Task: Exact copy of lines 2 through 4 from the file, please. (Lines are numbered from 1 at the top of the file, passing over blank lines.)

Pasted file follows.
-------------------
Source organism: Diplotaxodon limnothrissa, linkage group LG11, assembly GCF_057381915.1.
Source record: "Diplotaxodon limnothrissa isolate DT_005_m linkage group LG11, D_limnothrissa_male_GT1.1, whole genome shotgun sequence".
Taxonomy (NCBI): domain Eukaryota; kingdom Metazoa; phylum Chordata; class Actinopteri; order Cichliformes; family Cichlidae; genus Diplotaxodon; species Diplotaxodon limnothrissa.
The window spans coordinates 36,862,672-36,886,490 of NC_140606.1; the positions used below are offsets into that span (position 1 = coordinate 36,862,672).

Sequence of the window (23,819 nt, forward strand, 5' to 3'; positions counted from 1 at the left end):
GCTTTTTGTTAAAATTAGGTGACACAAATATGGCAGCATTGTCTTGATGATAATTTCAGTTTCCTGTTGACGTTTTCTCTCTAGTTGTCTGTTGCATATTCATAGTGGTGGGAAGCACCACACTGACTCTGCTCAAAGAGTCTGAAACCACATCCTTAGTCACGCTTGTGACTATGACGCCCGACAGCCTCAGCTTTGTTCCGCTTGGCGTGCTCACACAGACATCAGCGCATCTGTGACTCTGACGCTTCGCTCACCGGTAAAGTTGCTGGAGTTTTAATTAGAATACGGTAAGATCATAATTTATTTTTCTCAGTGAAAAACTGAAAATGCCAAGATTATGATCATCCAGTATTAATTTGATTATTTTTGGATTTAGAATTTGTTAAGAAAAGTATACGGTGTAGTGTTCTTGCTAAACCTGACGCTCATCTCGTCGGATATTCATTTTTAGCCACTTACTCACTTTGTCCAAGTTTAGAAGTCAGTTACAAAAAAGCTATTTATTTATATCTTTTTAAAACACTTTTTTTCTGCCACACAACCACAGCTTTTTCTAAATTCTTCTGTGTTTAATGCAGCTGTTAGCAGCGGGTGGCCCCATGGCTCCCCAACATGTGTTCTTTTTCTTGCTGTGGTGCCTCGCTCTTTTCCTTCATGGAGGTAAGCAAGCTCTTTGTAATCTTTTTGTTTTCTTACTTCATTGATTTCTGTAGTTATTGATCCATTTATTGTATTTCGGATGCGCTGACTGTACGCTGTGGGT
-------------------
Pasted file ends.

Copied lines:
Source record: "Diplotaxodon limnothrissa isolate DT_005_m linkage group LG11, D_limnothrissa_male_GT1.1, whole genome shotgun sequence".
Taxonomy (NCBI): domain Eukaryota; kingdom Metazoa; phylum Chordata; class Actinopteri; order Cichliformes; family Cichlidae; genus Diplotaxodon; species Diplotaxodon limnothrissa.
The window spans coordinates 36,862,672-36,886,490 of NC_140606.1; the positions used below are offsets into that span (position 1 = coordinate 36,862,672).